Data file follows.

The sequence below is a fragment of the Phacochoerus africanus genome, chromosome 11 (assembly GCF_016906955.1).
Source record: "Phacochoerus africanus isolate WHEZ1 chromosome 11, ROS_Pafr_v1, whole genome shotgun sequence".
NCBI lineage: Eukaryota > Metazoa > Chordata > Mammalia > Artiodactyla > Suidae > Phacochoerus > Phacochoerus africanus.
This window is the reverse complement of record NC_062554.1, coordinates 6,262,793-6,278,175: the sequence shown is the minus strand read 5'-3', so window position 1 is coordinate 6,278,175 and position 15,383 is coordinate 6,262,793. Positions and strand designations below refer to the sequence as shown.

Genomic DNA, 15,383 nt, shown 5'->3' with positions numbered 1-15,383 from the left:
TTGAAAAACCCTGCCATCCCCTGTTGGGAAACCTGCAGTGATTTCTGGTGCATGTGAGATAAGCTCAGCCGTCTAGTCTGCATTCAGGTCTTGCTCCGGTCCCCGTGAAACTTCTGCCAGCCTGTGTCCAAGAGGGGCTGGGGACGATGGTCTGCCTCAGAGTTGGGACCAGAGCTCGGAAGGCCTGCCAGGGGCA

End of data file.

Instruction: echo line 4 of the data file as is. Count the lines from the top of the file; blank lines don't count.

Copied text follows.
This window is the reverse complement of record NC_062554.1, coordinates 6,262,793-6,278,175: the sequence shown is the minus strand read 5'-3', so window position 1 is coordinate 6,278,175 and position 15,383 is coordinate 6,262,793. Positions and strand designations below refer to the sequence as shown.